Trail Corps

SCA Trails Corps do the dirty work. Steeped in the rich tradition of wilderness trail workers, teams of SCA corps members construct, repair, maintain, and restore access corridors across the country. Trails teams also survey trail locations and conditions utilizing both GIS and manual data collection techniques.

The SCA Trails Corps teams work in small groups, led by an experienced trails leader. Work projects often are in wilderness areas and are constructed utilizing hand tools. Trails teams analyze, plan, and complete various trail projects including maintenance and clearing, construction of erosion prevention structures, and construction of steps, walkways, and bridges in timber or rock. Trails Inventory and Assessment Teams train in use of advanced GPS and Geographic Information System (GIS) technology including data gathering, quality control, and analysis. Members travel in pairs to remote sites to collect trail data.

Members receive weekly living allowances. Housing and field-based meals are provided, but positions may require camping in the field for a significant portion of the program.

Trainings Offered: 

  • Wilderness First Aid
  • Crosscut Saw Operation
  • Leave No Trace (LNT) Outdoor Ethics
  • Trails Work Skills
  • Backcountry Cooking
  • Trails Assessment
  • Data Collection (if applicable)

Eligibility Requirements: 

Members must be at least 18 years of age and pass a background check. Other requirements vary by position

 

Related Posts & Program Information

Our call to duty positioned us 4.5 miles into the Willamette N.F., North of Santium Pass, near Sisters, Oregon. This particular hitch was our second two-weeker in a row. My team survived the elements and the grueling work of the Gifford Pinchot but unfortunately we had to see Jesse sit this one out for fear of flaring up a lower back injury.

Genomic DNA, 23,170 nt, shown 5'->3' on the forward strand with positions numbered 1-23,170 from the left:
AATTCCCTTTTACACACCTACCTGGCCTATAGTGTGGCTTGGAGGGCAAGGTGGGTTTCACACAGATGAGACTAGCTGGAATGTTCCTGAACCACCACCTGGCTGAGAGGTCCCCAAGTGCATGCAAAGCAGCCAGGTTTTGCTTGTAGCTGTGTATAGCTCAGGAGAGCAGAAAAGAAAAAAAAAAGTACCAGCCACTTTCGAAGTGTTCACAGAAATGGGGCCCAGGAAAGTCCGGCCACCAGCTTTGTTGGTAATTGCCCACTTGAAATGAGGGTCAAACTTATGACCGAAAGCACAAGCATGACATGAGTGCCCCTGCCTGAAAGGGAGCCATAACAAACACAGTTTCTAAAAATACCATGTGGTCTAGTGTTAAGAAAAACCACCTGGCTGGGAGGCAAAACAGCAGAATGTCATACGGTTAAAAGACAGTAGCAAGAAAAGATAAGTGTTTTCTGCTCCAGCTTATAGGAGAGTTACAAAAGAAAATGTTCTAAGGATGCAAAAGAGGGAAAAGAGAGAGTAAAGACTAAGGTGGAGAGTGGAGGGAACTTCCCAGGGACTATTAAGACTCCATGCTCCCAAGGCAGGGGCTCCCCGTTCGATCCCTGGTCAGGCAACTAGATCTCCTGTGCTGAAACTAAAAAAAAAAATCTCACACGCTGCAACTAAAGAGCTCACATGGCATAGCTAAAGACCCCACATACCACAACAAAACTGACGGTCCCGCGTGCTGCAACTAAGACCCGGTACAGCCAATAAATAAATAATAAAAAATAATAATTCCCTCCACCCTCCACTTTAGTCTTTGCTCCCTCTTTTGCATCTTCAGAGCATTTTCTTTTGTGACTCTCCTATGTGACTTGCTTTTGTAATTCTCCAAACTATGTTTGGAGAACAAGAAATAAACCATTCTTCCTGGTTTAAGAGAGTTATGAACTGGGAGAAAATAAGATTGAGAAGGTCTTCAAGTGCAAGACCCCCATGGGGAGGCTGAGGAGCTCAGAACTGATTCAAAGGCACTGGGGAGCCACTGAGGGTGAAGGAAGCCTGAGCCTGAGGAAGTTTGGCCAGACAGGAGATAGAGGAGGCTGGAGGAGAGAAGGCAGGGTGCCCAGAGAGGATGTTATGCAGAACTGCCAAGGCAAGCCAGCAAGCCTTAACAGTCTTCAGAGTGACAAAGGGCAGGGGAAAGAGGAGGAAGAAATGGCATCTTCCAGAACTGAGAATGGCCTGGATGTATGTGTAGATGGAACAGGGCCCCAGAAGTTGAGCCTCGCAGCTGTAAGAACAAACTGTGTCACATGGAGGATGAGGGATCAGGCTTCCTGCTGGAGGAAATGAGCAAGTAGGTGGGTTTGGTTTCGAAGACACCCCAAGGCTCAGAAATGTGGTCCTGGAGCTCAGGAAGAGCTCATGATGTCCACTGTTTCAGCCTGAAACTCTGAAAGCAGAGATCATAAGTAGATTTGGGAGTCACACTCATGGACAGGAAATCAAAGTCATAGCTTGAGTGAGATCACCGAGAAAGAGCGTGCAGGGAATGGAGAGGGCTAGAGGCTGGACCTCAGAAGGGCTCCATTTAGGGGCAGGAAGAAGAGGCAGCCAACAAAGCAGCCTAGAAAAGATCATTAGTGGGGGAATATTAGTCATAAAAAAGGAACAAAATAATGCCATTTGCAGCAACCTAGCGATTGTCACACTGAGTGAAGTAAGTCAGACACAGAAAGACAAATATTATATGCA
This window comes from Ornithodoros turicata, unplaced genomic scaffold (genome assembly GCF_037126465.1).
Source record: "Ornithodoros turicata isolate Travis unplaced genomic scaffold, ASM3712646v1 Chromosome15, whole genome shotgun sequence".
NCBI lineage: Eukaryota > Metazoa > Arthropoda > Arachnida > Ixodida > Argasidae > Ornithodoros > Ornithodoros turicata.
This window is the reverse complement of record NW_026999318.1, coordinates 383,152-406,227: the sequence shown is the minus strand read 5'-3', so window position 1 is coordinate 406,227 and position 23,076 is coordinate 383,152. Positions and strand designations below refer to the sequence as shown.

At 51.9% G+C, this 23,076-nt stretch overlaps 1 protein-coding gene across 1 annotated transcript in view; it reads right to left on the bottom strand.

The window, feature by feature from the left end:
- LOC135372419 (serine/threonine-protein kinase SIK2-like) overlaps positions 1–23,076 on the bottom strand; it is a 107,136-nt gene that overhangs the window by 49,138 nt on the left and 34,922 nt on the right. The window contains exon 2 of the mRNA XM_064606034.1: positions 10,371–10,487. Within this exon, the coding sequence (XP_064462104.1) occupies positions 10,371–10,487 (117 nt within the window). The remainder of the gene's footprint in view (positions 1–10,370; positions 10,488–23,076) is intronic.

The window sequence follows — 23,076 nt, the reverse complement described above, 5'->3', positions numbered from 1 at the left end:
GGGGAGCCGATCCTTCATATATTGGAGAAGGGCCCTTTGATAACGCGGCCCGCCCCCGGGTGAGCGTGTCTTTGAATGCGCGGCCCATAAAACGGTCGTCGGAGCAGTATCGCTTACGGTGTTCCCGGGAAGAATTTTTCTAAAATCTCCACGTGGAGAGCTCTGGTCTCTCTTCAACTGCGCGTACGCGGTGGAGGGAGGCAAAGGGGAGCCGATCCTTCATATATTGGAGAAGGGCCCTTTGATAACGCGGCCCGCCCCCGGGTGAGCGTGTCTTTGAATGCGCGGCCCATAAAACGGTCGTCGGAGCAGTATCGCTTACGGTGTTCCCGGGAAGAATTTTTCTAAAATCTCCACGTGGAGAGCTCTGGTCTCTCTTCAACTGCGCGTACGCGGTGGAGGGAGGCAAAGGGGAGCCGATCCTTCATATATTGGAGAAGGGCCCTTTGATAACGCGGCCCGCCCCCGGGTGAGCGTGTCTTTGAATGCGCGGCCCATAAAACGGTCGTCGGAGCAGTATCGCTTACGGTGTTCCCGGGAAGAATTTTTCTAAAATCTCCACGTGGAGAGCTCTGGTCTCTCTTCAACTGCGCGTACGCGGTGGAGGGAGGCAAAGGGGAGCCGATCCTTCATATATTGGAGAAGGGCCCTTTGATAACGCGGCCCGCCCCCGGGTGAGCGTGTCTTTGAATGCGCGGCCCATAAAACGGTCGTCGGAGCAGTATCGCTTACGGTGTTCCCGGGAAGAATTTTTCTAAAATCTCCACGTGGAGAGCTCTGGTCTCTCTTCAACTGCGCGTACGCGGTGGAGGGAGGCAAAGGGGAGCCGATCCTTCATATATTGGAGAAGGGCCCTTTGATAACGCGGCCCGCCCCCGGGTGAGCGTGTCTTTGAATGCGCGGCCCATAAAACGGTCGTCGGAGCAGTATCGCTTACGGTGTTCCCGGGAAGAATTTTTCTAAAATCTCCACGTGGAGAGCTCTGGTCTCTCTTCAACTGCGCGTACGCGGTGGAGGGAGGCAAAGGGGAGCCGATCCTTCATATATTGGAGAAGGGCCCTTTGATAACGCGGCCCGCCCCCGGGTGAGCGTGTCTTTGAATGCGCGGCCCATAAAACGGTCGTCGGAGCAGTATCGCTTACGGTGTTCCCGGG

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The Kiavah crew spent our first hitch in the Owen’s Peak wilderness, a ruggedly beautiful expanse of land that borders the north eastern edge of the Kiavah Wilderness. Our main objective was to monitor and repair work done by previous SCA crews which included hard barriers, restoration sites, and fences.

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This hitch took all four members of Wildcorps to the far reaches of eastern California, Arizona, and for a short while even south of Mexico. Amidst our journey through the far east we were able to monitor 14 water sources, which required on the fly differentiation between old data sets rife with projection error.

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Read about SCA Massachusetts’ adventures doing trail work this summer.

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The much awaited Surprise Hitch has come and gone now. The first big surprise we had was that, instead of working in California, we worked in Nevada on land managed by BLM California. Our second surprise was…we were able to stay in a cabin all hitch long…Steven’s Camp.

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